By Marshall Garvey
As video games continue to soar as a cultural juggernaut, now making more money as an industry than both the film and music ones combined, the need for books that aptly compile their history grows accordingly. Not just any kind of book, but more specifically big books, the kind of exhaustive tomes that are almost as big as the coffee tables they’re meant to adorn.
Fortunately, a dedicated field of gaming scribes has arisen to undertake the mission of committing every morsel of console nostalgia to the printed page. Among the finest is Brett Weiss, a Fort Worth, Texas-based freelance writer and YouTuber who has penned a number of veritable gaming encyclopedias. Among them is the superb The 100 Greatest Console Games: 1977-1987, which showed Weiss’s penchant for channeling his longtime enthusiasm for vintage gaming into concise capsules that are accessible to readers of all persuasions.
Borderline consummate as that book is regarding its subject matter, Weiss went even bigger for The SNES Omnibus: The Super Nintendo and Its Games. So much, in fact, that the project is split into two separate volumes, with volume one’s 350 games spanning alphabetically A thru M and volume two’s 375 going from N to Z. That’s right: there’s so much worthy of note about the SNES, that you can technically publish a book about it that doesn’t even include any Star Fox, Super Bomberman or Super Star Wars games.
It’s an appropriate choice too, for if ever there was a game console worthy of multiple books, it’s the Super Nintendo. Upon its release in Japan in 1990 (followed by North America in 1991 and Europe in 1992), the SNES took the existing notions of what a home console was capable of and demolished them with 900 tons of TNT. Its visual capabilities, up to 256 colors on-screen out of a palette of 32,768, were jaw-dropping for the time. This color range included multiple foreground and background planes that could be scrolled horizontally and vertically, allowing for more possibilities than players could have ever envisioned before.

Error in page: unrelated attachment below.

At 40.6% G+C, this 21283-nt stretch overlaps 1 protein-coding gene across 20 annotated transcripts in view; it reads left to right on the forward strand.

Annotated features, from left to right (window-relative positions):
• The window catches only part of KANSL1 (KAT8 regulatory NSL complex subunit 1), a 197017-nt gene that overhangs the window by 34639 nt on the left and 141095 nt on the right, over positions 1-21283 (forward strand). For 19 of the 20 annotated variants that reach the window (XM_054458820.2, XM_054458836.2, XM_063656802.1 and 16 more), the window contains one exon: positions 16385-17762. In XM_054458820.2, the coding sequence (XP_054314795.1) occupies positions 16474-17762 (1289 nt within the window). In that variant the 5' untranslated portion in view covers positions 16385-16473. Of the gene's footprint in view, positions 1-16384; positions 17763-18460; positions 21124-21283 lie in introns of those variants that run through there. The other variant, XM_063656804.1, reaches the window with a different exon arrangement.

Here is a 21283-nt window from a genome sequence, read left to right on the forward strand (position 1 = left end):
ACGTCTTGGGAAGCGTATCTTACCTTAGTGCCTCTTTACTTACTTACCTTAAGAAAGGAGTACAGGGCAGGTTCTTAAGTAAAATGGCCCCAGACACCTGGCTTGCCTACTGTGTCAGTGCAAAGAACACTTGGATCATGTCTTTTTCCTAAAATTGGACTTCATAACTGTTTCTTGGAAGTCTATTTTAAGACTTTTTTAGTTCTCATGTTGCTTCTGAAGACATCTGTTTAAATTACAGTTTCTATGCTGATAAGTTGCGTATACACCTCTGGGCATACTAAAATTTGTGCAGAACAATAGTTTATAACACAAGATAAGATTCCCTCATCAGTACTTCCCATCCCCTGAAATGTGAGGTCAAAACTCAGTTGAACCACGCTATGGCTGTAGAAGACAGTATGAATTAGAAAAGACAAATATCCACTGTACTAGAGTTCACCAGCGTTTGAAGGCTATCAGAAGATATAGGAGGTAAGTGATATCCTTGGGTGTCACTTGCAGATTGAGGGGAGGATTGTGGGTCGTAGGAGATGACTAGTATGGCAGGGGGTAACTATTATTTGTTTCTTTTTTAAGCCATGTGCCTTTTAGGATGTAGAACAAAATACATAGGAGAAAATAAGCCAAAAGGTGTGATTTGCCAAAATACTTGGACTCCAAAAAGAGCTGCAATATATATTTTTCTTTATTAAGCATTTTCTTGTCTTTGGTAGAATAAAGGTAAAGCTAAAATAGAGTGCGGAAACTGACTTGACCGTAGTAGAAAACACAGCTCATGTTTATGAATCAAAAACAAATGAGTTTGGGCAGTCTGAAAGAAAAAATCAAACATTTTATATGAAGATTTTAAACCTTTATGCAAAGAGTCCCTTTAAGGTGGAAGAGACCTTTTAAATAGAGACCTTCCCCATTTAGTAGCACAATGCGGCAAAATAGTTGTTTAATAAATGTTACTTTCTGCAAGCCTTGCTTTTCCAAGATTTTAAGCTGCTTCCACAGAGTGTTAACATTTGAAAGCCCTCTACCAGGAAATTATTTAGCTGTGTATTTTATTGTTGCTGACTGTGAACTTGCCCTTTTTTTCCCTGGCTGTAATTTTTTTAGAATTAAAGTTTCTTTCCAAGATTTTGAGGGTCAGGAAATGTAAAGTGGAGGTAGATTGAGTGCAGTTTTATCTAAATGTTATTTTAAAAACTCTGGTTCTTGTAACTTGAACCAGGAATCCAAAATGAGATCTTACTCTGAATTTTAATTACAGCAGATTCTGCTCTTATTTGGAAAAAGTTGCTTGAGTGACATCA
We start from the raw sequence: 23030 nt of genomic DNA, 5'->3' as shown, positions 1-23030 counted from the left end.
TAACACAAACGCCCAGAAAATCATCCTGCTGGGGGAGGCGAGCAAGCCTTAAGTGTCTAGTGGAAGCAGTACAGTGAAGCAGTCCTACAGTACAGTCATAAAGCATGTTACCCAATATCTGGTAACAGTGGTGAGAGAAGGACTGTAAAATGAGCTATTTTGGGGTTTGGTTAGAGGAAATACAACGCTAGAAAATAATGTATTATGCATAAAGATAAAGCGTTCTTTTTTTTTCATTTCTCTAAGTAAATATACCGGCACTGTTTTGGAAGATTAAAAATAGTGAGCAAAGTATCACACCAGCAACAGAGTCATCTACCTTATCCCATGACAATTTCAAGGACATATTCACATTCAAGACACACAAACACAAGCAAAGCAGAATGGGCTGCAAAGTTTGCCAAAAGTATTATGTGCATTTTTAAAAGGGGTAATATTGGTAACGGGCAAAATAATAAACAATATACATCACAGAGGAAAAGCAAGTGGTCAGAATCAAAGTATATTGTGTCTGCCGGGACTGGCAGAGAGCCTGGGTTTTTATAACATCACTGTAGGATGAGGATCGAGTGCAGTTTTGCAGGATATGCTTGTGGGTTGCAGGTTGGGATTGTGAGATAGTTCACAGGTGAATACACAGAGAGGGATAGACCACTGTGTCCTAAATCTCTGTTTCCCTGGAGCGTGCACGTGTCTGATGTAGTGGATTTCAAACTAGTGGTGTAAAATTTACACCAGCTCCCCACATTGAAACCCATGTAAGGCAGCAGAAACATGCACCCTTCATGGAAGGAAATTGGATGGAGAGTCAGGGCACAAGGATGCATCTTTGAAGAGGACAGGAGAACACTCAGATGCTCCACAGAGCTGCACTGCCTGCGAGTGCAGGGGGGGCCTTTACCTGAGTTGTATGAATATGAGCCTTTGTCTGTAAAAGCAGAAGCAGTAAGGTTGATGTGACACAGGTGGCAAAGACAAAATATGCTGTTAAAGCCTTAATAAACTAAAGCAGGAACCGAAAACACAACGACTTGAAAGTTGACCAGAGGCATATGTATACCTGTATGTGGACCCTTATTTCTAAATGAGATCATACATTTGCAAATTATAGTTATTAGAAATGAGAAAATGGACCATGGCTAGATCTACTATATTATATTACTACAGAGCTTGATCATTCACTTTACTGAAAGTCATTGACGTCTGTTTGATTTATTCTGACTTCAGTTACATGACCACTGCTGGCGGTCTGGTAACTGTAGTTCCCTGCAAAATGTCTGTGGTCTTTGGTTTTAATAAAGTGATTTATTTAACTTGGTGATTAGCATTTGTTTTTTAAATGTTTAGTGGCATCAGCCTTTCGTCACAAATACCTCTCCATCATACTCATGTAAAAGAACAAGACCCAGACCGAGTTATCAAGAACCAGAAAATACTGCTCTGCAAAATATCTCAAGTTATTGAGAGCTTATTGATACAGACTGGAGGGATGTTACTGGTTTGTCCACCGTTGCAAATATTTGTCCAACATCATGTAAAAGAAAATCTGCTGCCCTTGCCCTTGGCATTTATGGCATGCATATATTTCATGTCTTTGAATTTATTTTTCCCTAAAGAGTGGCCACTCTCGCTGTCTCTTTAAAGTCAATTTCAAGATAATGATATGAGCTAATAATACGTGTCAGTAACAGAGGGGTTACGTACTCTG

It also cranked the idea of a control scheme up to 11, with eight-button controllers (six action buttons by default) that blew the original Famicom’s two and the Sega Genesis’s three action buttons out of the water. While those systems eventually adopted controllers with more buttons, the developers couldn’t count on all of the consoles’ owners having the updated designs, thus requiring the games to maintain limited control schemes. The SNES, meanwhile, was gloriously untethered in what its games could accomplish from its debut until it was finally discontinued for good in Japan in 2003.
Those unprecedented technical specs were fulfilled by an armada of revolutionary titles: Super Mario World, The Legend of Zelda: A Link to the Past, Donkey Kong Country, Super Metroid, Chrono Trigger, EarthBound, Street Fighter II: The World Warrior, Super Castlevania IV, and seemingly infinite others. Many of them were commercial and critical smashes upon release, others low-key cult classics that grew in stature over time. Of course, there are also many titles that have faded into obscurity.
Especially in the year that marks the console’s 30th birthday, it’s the perfect time not only to appreciate the enduring influence the SNES has had on subsequent consoles and games, but to delve into its entire canon. There is no better way of doing that than getting cozy with both volumes of The SNES Omnibus, which studiously and passionately recounts every single game ever released on the system in the United States. Essentials, license games, sports, cult classics, arcade ports…it’s all here.